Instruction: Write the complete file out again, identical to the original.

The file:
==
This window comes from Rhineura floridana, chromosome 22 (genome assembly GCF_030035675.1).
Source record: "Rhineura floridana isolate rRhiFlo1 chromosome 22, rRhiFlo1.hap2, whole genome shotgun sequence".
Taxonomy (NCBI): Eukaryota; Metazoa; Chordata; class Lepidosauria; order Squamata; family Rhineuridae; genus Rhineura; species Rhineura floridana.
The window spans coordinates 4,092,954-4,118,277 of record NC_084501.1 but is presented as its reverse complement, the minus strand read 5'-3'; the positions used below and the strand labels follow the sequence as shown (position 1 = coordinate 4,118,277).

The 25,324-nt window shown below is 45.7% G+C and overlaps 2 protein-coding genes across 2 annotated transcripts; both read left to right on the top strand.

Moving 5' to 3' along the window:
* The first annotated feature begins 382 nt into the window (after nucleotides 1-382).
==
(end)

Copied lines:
This window comes from Rhineura floridana, chromosome 22 (genome assembly GCF_030035675.1).
Source record: "Rhineura floridana isolate rRhiFlo1 chromosome 22, rRhiFlo1.hap2, whole genome shotgun sequence".
Taxonomy (NCBI): Eukaryota; Metazoa; Chordata; class Lepidosauria; order Squamata; family Rhineuridae; genus Rhineura; species Rhineura floridana.
The window spans coordinates 4,092,954-4,118,277 of record NC_084501.1 but is presented as its reverse complement, the minus strand read 5'-3'; the positions used below and the strand labels follow the sequence as shown (position 1 = coordinate 4,118,277).

The 25,324-nt window shown below is 45.7% G+C and overlaps 2 protein-coding genes across 2 annotated transcripts; both read left to right on the top strand.

Moving 5' to 3' along the window:
* The first annotated feature begins 382 nt into the window (after nucleotides 1-382).